Living in the Middle of Two Cultures

Fleeing Cambodia

In 1982, a Cambodian refugee couple and their four young children who had escaped the Khmer Rouge, were resettled in Olneyville, a neighborhood in Providence, Rhode Island after living in camps in both Thailand and the Philippines. Life was hard and work was difficult to find, but eventually the couple found work as housekeepers at a Marriott Hotel in nearby Massachusetts. They often worked overnight shifts, with their oldest child looking after the others.

Liz was born in 1983, just a year after her parents arrived in the U.S. Her parents had planned to give her up for adoption as they had no idea how they would feed and take care of an infant; a local priest had agreed to adopt the baby. When Liz was born her mother couldn’t let her go, she would keep the baby girl. The understanding priest had one request: that she be named Elizabeth.

Growing Up Fast

The family struggled to make ends meet. Life in the U.S. was not easy for the family or the small Cambodian community that connected them to the culture of their birth. They had to learn a new language, new culture, and a new way of life. Liz, the first in her family to be born in the U.S., assumed a lot of responsibility as a child.  She remembers as a child having to translate what her pediatrician was saying to her mother. Liz started working at 13 during the summers at some of the local jewelry factories who weren’t asking for age and social security number in order to help support her family. 

By 1998 Liz was as much an American as a Cambodian feeling the constant pull between the two cultures. Her oldest sister had gotten married and moved out by age 18. Liz, like any other teenager, was hanging out with her friends, and hiding from her parents what she knew they would not approve of her doing. 

15 and Pregnant

At age 15 Liz  got pregnant. After the initial shock, her mother was adamant that Liz would bring the baby into this world.  Liz’s familial support was very important during this time as she was caring for herself, her family and her baby.  They did the best they knew how without knowing all of the risks of teenage pregnancy.   

On December 17, 1998 Liz’s son was born at full-term, weighing 5lbs 10oz. To this day she remembers kicking everyone out of the delivery room, her mom, her sister, her sister’s husband, and the baby’s father. She said it was chaos, different doctors and nurses coming in constantly, she felt like a science project “the young teenager having a baby.”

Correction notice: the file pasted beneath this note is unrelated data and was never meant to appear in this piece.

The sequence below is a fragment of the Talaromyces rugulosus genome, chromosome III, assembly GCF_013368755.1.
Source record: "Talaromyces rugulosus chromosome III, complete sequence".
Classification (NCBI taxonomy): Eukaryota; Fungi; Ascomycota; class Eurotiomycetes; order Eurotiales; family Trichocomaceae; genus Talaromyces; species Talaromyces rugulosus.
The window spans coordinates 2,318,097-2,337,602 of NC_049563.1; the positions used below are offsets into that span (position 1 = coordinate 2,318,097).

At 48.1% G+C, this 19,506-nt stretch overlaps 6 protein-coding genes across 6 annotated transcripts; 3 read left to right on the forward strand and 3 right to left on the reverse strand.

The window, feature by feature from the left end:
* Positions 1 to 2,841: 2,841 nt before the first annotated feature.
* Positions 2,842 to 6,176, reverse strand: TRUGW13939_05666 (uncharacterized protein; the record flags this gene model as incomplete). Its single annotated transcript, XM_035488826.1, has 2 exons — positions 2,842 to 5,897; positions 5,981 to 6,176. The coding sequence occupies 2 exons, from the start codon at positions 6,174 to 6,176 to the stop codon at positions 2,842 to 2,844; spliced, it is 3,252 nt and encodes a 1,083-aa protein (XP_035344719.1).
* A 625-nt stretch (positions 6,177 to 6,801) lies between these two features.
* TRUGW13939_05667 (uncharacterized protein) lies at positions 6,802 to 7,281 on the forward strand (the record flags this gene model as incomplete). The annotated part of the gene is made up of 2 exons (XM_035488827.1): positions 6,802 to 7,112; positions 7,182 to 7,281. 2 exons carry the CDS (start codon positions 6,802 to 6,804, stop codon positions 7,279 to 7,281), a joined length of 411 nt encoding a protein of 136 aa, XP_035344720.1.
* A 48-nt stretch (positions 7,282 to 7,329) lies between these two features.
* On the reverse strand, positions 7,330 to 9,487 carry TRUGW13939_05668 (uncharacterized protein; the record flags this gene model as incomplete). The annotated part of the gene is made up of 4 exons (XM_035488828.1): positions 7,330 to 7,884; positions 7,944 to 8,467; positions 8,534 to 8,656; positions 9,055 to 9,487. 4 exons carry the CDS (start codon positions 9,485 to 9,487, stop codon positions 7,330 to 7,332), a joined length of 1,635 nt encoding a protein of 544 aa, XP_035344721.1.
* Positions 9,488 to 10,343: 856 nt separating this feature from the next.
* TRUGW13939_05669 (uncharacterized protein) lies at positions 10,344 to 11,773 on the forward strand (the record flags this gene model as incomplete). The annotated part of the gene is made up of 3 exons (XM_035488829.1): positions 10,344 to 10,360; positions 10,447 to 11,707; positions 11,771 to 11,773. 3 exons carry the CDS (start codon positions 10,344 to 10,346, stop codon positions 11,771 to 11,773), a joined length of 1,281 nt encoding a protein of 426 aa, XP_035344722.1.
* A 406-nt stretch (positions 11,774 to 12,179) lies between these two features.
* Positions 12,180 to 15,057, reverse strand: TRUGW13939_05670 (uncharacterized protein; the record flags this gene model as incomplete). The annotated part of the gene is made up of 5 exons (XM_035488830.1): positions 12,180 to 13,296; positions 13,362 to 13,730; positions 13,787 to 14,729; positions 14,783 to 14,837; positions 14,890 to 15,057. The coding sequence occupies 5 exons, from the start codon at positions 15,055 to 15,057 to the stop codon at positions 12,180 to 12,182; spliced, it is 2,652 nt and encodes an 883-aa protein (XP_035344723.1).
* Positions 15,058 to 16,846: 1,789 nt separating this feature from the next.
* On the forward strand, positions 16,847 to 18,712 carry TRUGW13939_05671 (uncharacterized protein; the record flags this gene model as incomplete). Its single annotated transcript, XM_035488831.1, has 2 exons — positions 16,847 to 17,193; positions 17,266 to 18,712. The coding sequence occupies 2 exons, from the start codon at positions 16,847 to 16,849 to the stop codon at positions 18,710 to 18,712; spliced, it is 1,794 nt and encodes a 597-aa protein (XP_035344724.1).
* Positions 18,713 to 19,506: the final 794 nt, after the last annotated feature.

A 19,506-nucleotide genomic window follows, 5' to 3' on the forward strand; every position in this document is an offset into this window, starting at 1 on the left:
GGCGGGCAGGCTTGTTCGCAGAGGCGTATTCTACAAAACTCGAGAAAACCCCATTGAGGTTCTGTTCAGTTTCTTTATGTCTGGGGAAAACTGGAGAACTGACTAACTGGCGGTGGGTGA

Doing the Best for Her Son

Liz dropped out of school after her son was born. She lived at home with her mother for a year and then moved out on her own. She started working part time and attending the Sawyer School in Providence, successfully earning her GED at age 18. Liz’s son is now in college studying computer science.

Despite the stress of growing up in poverty, living in the middle of two cultures, and getting pregnant at 15, not to mention all of the other burdens she has endured along the way, she has persevered. What Liz has is personal agency, the belief that she can take action, be effective, and assume responsibility for those things important to her. 

And what is Liz doing now? 

Luckily for us at BIF, and the LunaYou program, Liz now works at the Business Innovation Factory. Liz will be serving as the LunaYou Program Coordinator, leading our recruiting efforts as we enroll women in the program, planning our in-person events, and generally providing support, from assisting with the technology to managing complex assignments; she does it all. What I admire most about Liz is that she does not judge others solely by their actions, but considers everything that makes a person unique, she embodies compassion. No judgement and plenty of compassion are in perfect alignment with LunaYou.  

Do you have your own birth story you want to share? Liz is a great listener! You can email her at liz@bif.is We will frequently be featuring the stories and diverse voices of women throughout the next 12 months of LunaYou.